The flow of cash into cellulosic ethanol is accelerating with Range Fuels being the latest start-up to get an infusion. The Broomfield, Colo. company has received a $130 million round of venture funding. Most of the money will be used for construction of a waste wood to ethanol production facility in Soperton, GA. This follows an investment earlier this year by General Motors in Illinois-based Coskata.
- Lascelles Linton
- Nov 7, 2007
Range Fuels' cellulosic ethanol plant, the first in America, broke ground Tuesday in Treutlen County, Georgia. Construction of the first 20 million-gallon-per-year phase is expected to be completed in 2008. Pictured, from the left, are U.S. Secretary of Energy Samuel W. Bodman, Khosla Ventures Founder Vinod Khosla, Range Fuels CEO Mitch Mandich and Georgia Governor Sonny Perdue.
- Shane Addie
- Jul 5, 2007
Cellulosic ethanol is the next step in making a definitive replacement for foreign oil. The reality is becoming ever closer, now in large part due to Range Fuels. The State of Georgia has just awarded them a permit to build the first plant to employ their patented technology to produce 100 million gallons of cellulosic ethanol per year.
- Dane Muldoon
- Mar 4, 2007
The U.S. Department of Energy has dug into its coffers once again for alternative energy research, this time putting up to $385 million forward to fund six cellulosic ethanol over the next four years. DOE Secretary Samuel W. Bodman made the announcement, going on to say that when fully operational, the six biorefineries will produce more than 130 million gallons / 492 million litres of ethanol per year. The funding is part of President Bush's Twenty in Ten Initiative which aims to reduce America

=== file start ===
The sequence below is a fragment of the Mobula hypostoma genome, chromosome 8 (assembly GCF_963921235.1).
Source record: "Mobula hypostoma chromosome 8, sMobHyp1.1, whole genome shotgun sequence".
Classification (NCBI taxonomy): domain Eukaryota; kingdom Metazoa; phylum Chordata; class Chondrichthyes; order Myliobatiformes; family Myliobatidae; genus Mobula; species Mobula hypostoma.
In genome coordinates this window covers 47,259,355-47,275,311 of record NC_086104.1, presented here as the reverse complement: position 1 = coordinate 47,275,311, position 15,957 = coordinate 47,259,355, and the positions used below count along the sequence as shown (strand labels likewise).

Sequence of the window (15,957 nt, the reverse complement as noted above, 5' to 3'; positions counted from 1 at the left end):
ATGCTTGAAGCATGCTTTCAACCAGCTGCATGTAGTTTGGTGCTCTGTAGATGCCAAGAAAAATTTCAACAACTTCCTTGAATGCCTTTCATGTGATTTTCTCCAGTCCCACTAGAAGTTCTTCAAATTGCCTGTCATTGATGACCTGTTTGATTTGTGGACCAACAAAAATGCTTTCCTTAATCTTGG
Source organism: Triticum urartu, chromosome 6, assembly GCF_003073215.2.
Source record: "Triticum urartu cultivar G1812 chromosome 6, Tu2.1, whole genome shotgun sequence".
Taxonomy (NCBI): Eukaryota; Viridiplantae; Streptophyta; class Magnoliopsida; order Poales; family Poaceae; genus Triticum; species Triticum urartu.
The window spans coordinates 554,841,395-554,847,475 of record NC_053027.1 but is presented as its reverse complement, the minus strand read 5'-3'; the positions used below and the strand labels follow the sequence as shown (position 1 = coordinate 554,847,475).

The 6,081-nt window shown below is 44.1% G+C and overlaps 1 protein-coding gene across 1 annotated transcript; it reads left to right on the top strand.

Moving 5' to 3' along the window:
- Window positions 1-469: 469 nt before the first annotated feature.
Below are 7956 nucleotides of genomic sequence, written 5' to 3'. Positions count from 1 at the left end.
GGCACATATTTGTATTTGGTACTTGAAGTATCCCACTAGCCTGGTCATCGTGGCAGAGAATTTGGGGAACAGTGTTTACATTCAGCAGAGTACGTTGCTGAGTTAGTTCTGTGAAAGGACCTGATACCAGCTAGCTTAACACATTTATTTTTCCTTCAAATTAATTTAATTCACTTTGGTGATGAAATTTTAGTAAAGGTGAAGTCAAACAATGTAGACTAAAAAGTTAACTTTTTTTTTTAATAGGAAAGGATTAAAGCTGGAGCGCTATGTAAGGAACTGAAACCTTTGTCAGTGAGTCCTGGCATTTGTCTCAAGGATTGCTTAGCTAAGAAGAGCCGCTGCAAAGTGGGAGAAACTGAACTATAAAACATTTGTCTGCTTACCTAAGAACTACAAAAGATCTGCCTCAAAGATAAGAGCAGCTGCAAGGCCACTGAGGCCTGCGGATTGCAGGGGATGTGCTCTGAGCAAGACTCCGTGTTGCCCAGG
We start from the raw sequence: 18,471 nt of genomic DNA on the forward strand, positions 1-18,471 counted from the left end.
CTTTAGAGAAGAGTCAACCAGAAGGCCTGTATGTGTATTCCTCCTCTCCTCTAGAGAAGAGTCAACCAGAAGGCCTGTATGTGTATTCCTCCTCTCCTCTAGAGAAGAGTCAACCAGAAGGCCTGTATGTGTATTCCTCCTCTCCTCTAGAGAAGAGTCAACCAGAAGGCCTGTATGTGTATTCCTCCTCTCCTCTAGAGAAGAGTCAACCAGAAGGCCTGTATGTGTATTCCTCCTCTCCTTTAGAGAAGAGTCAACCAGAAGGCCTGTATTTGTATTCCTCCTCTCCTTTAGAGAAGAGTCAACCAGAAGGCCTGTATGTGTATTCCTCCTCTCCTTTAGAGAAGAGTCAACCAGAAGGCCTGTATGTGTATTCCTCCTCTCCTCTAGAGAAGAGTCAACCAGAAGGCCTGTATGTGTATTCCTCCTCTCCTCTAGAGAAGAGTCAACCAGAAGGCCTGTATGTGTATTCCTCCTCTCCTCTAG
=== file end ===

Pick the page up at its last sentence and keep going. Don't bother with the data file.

- Sebastian Blanco
- Feb 8, 2007
Range Fuels, Inc., known until just the other day as Kergy, Inc., will build a cellulosic ethanol plant in Georgia to turn wood waste into the biofuel. Range Fuels says its proprietary cellulosic ethanol technology can turn wood chips, agricultural wastes, grasses, cornstalks, hog manure, municipal garbage, sawdust or paper pulp (whew) into ethanol. Without using enzymes, the K2 system first turns the biomass into a synthetic gas and then into ethanol.
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